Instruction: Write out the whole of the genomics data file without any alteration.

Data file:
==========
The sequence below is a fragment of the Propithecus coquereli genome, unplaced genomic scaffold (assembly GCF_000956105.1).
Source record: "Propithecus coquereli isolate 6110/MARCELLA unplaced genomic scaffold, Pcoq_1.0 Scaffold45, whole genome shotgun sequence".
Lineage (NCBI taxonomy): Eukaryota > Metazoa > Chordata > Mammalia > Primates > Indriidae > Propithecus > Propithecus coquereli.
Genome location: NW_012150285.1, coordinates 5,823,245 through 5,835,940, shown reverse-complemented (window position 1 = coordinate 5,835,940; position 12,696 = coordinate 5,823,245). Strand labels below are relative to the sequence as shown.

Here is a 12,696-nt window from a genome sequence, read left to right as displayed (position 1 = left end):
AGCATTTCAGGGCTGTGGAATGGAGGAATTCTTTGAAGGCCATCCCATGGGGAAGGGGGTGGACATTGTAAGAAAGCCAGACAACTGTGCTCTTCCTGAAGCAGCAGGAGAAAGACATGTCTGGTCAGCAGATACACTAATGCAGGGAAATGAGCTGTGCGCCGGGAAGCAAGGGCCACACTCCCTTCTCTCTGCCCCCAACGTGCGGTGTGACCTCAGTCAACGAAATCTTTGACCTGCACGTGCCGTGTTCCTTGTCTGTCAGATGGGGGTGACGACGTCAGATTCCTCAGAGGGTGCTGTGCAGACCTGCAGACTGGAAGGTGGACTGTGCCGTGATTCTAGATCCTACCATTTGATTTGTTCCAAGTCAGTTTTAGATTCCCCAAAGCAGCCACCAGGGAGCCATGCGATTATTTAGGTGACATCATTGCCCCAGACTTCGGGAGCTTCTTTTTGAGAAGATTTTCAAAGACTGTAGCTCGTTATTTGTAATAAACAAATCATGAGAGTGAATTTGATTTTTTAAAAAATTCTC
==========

The sequence below is a fragment of the Propithecus coquereli genome, unplaced genomic scaffold (assembly GCF_000956105.1).
Source record: "Propithecus coquereli isolate 6110/MARCELLA unplaced genomic scaffold, Pcoq_1.0 Scaffold45, whole genome shotgun sequence".
Lineage (NCBI taxonomy): Eukaryota > Metazoa > Chordata > Mammalia > Primates > Indriidae > Propithecus > Propithecus coquereli.
Genome location: NW_012150285.1, coordinates 5,823,245 through 5,835,940, shown reverse-complemented (window position 1 = coordinate 5,835,940; position 12,696 = coordinate 5,823,245). Strand labels below are relative to the sequence as shown.

Here is a 12,696-nt window from a genome sequence, read left to right as displayed (position 1 = left end):
AGCATTTCAGGGCTGTGGAATGGAGGAATTCTTTGAAGGCCATCCCATGGGGAAGGGGGTGGACATTGTAAGAAAGCCAGACAACTGTGCTCTTCCTGAAGCAGCAGGAGAAAGACATGTCTGGTCAGCAGATACACTAATGCAGGGAAATGAGCTGTGCGCCGGGAAGCAAGGGCCACACTCCCTTCTCTCTGCCCCCAACGTGCGGTGTGACCTCAGTCAACGAAATCTTTGACCTGCACGTGCCGTGTTCCTTGTCTGTCAGATGGGGGTGACGACGTCAGATTCCTCAGAGGGTGCTGTGCAGACCTGCAGACTGGAAGGTGGACTGTGCCGTGATTCTAGATCCTACCATTTGATTTGTTCCAAGTCAGTTTTAGATTCCCCAAAGCAGCCACCAGGGAGCCATGCGATTATTTAGGTGACATCATTGCCCCAGACTTCGGGAGCTTCTTTTTGAGAAGATTTTCAAAGACTGTAGCTCGTTATTTGTAATAAACAAATCATGAGAGTGAATTTGATTTTTTAAAAAATTCTC